The Lonely Manna of Faith
So XGH has some BC posts up at his kofer-lite blog. (Sorry XGH, but you aren't a real kofer if you actually do the mitzvot. A least, not in my book. Rambam might tell me to throw you in a pit and let you die though.)
BC - I'll say it again - offers the most parsimonious explanation of the Bible. Sadly, this explanation is not that Moshe got the text of the Bible 100% dictation from Horeb.
It looks like different narratives were stitched together.
Now, the primary question is, why should I care?
The answer is, if you ask Rav Schachter what Moshe got on Sinai, he would say
1. Some explanations as to the peshat meaning of some verses ("Beautiful fruit"="Etrog", Moshe had divorced his Cushite wife, etc)
2. Some stuff not in the Torah at all (Make Teffilin black squares... etc.)
3. The rules for pulling rules out of the Torah, and the mandate to do so
4. The Torah itself, 100%
Now, this all fits nicely together. The problem is, we can only apply our rules (We end up with 13 in Rabbi Yishmael's time) to Divinely inspired text, right?
Well, maybe we can apply the logical rules to faithful human representations of the past to try and find what was left unsaid.
So, my conclusion is this:
A. G-d gave Moshe 1 and 2, and for 40 years they worked out a set of normative laws.
B. The humans wrote down what had happened
C. Ezra ended up collating everything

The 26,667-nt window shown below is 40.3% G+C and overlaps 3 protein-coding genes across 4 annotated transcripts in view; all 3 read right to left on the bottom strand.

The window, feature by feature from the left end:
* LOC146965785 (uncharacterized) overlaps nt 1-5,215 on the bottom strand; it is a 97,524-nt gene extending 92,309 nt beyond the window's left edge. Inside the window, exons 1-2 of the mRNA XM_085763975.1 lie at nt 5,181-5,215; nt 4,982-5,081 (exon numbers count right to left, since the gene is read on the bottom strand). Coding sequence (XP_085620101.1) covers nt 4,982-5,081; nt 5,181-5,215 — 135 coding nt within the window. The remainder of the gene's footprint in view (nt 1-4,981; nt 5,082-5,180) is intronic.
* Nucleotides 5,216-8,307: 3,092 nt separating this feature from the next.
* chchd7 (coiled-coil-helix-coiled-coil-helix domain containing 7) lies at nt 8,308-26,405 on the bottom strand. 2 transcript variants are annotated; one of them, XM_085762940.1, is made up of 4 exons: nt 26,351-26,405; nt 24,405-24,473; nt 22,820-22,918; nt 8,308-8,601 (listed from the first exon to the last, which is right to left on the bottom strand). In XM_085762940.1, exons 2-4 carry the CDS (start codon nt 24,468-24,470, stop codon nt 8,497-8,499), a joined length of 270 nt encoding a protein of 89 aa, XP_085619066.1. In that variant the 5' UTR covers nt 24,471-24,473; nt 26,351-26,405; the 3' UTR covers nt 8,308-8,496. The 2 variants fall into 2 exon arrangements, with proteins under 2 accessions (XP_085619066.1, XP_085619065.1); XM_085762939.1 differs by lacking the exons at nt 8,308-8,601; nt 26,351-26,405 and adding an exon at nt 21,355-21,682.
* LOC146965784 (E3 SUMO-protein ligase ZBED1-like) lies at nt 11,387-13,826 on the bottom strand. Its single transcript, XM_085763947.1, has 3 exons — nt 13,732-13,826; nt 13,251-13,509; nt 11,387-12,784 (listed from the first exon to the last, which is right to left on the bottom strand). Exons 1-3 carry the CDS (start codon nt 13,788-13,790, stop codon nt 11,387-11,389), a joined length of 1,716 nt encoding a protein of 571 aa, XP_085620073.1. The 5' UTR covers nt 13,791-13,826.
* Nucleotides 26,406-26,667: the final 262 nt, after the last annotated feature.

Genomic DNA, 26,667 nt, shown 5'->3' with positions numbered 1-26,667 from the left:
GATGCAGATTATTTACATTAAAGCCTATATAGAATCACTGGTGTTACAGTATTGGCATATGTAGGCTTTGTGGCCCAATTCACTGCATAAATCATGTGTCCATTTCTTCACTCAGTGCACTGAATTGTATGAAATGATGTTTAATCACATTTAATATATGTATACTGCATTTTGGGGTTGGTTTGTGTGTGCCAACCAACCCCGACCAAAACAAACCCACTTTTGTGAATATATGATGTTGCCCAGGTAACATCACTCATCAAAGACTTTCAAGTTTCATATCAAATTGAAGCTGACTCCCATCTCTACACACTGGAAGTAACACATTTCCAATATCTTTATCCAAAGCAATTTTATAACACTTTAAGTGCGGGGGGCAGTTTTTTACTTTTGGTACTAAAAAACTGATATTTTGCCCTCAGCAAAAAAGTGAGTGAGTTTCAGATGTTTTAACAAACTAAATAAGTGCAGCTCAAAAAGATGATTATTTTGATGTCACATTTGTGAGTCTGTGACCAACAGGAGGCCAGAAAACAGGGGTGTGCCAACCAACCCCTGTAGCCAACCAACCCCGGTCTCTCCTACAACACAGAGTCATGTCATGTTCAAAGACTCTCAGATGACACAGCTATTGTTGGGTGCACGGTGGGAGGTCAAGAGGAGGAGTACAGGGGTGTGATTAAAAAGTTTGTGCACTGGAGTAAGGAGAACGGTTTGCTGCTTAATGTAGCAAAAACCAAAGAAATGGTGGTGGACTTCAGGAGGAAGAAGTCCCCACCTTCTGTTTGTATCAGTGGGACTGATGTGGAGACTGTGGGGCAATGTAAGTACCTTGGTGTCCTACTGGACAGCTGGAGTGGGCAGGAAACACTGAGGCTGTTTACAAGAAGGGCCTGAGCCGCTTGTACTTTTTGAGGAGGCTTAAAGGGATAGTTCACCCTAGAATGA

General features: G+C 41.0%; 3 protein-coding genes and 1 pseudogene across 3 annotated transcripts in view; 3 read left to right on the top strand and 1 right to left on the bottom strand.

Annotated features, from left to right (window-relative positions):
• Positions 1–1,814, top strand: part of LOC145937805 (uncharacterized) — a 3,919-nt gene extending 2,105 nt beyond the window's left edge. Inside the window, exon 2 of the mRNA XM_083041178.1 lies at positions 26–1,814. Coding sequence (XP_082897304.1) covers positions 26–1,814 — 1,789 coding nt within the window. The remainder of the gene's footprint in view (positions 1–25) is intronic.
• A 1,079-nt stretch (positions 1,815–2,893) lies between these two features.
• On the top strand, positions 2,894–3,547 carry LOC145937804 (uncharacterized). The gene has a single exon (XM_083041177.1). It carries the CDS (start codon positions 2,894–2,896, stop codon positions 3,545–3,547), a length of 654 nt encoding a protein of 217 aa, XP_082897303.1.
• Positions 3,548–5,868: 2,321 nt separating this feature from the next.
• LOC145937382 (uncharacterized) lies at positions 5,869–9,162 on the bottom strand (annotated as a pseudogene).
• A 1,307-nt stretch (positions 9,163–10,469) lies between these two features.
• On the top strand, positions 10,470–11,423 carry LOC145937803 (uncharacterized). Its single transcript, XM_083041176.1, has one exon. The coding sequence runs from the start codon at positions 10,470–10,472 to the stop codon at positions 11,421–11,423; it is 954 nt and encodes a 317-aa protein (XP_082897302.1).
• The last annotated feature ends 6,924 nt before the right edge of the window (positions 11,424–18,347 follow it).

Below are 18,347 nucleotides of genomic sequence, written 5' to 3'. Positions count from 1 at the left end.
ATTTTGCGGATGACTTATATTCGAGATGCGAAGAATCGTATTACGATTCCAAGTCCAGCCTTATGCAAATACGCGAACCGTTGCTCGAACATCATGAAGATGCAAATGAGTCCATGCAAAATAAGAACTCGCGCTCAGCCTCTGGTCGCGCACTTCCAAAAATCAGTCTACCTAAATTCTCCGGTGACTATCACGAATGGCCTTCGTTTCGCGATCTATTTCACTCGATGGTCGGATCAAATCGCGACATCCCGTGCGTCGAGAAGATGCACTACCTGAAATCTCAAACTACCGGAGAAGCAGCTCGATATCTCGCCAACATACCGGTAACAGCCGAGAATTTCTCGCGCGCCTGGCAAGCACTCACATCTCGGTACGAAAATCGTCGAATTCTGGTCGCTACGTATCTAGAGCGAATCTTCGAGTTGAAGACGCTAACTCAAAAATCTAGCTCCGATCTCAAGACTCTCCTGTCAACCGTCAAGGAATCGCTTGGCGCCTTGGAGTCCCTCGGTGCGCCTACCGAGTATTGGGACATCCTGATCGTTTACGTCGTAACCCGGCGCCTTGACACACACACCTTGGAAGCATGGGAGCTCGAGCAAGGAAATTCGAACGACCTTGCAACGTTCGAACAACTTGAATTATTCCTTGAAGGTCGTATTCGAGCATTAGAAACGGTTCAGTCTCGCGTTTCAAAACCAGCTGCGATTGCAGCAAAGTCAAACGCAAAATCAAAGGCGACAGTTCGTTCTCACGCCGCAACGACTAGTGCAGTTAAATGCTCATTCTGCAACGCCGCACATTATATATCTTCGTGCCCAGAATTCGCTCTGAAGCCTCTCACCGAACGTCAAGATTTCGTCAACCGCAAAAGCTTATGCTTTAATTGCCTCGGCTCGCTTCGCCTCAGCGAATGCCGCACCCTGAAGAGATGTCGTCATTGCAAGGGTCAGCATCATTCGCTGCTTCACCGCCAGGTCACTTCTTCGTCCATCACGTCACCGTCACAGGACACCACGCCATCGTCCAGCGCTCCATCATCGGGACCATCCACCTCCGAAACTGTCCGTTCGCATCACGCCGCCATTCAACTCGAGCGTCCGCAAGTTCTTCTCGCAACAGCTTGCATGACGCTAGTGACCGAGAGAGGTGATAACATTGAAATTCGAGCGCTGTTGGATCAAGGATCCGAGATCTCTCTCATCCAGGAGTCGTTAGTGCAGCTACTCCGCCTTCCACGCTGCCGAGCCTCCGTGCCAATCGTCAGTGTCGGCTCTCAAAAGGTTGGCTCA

D. As everyone was trying to faithfully represent the past, at every step of the way it was both appropriate and expected to use logical tools to derive laws.
Does the Torah itself say that it was given in its entirety "Al pi ado-shem, b'yad Moshe"? No. We tacked that on so that simple folk would follow the commandments. As Ibn Ezra says, the wise will understand.
[Edit] After some thought, G-d doesn't need to give Moshe explanations to written things. He just needs to tell Moshe stuff. Then Moshe n' Pals write it down, lest they forget, and some stuff gets written about in great detail, but some stuff not so much, and they keep that stuff as part of the Oral Tradition until we are forced to write it down later.
Why have an Oral Tradition at all? I suspect it was some flexibility built in the system. Precisely so that we don't have to worry about disagreeing with Rishonim... if we hadn't written their shailot u'teshuvot and hashkafa, we wouldn't need to worry about the shitot of anyone who wasn't alive.
3 years ago